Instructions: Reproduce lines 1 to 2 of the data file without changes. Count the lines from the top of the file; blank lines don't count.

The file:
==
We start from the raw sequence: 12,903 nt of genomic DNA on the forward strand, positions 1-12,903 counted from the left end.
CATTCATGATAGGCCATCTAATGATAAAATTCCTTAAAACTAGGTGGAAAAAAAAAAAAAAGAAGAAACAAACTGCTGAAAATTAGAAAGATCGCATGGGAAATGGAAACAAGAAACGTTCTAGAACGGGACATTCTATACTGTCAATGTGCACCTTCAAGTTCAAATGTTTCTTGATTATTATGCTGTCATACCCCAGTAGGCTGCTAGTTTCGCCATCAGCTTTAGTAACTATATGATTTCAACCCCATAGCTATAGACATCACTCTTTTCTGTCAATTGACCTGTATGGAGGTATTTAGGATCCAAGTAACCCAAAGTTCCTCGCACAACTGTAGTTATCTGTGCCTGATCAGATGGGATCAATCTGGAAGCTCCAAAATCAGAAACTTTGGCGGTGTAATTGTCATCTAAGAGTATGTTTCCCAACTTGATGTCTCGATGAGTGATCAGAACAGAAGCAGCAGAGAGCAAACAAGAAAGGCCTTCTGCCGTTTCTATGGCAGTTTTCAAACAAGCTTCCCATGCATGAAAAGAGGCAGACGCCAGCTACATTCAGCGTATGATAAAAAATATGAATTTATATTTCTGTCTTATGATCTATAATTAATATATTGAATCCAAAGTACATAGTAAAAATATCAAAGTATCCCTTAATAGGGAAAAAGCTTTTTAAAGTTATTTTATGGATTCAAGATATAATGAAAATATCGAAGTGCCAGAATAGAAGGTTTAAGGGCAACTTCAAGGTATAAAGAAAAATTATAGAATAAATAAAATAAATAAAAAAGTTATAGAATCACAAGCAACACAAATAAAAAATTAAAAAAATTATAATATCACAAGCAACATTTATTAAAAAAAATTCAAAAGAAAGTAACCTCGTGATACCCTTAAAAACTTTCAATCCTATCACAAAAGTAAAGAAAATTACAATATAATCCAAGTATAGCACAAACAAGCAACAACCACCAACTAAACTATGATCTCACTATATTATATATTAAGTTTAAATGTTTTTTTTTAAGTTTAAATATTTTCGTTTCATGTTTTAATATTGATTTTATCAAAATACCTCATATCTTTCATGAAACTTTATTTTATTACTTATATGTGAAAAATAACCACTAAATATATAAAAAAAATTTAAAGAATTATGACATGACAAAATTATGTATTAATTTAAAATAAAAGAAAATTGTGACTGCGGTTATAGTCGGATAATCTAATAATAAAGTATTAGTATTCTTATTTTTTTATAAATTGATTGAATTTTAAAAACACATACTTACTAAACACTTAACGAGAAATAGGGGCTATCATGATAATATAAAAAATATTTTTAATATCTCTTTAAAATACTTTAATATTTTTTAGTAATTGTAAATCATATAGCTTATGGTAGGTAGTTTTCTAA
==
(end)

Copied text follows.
We start from the raw sequence: 12,903 nt of genomic DNA on the forward strand, positions 1-12,903 counted from the left end.
CATTCATGATAGGCCATCTAATGATAAAATTCCTTAAAACTAGGTGGAAAAAAAAAAAAAAGAAGAAACAAACTGCTGAAAATTAGAAAGATCGCATGGGAAATGGAAACAAGAAACGTTCTAGAACGGGACATTCTATACTGTCAATGTGCACCTTCAAGTTCAAATGTTTCTTGATTATTATGCTGTCATACCCCAGTAGGCTGCTAGTTTCGCCATCAGCTTTAGTAACTATATGATTTCAACCCCATAGCTATAGACATCACTCTTTTCTGTCAATTGACCTGTATGGAGGTATTTAGGATCCAAGTAACCCAAAGTTCCTCGCACAACTGTAGTTATCTGTGCCTGATCAGATGGGATCAATCTGGAAGCTCCAAAATCAGAAACTTTGGCGGTGTAATTGTCATCTAAGAGTATGTTTCCCAACTTGATGTCTCGATGAGTGATCAGAACAGAAGCAGCAGAGAGCAAACAAGAAAGGCCTTCTGCCGTTTCTATGGCAGTTTTCAAACAAGCTTCCCATGCATGAAAAGAGGCAGACGCCAGCTACATTCAGCGTATGATAAAAAATATGAATTTATATTTCTGTCTTATGATCTATAATTAATATATTGAATCCAAAGTACATAGTAAAAATATCAAAGTATCCCTTAATAGGGAAAAAGCTTTTTAAAGTTATTTTATGGATTCAAGATATAATGAAAATATCGAAGTGCCAGAATAGAAGGTTTAAGGGCAACTTCAAGGTATAAAGAAAAATTATAGAATAAATAAAATAAATAAAAAAGTTATAGAATCACAAGCAACACAAATAAAAAATTAAAAAAATTATAATATCACAAGCAACATTTATTAAAAAAAATTCAAAAGAAAGTAACCTCGTGATACCCTTAAAAACTTTCAATCCTATCACAAAAGTAAAGAAAATTACAATATAATCCAAGTATAGCACAAACAAGCAACAACCACCAACTAAACTATGATCTCACTATATTATATATTAAGTTTAAATGTTTTTTTTTAAGTTTAAATATTTTCGTTTCATGTTTTAATATTGATTTTATCAAAATACCTCATATCTTTCATGAAACTTTATTTTATTACTTATATGTGAAAAATAACCACTAAATATATAAAAAAAATTTAAAGAATTATGACATGACAAAATTATGTATTAATTTAAAATAAAAGAAAATTGTGACTGCGGTTATAGTCGGATAATCTAATAATAAAGTATTAGTATTCTTATTTTTTTATAAATTGATTGAATTTTAAAAACACATACTTACTAAACACTTAACGAGAAATAGGGGCTATCATGATAATATAAAAAATATTTTTAATATCTCTTTAAAATACTTTAATATTTTTTAGTAATTGTAAATCATATAGCTTATGGTAGGTAGTTTTCTAA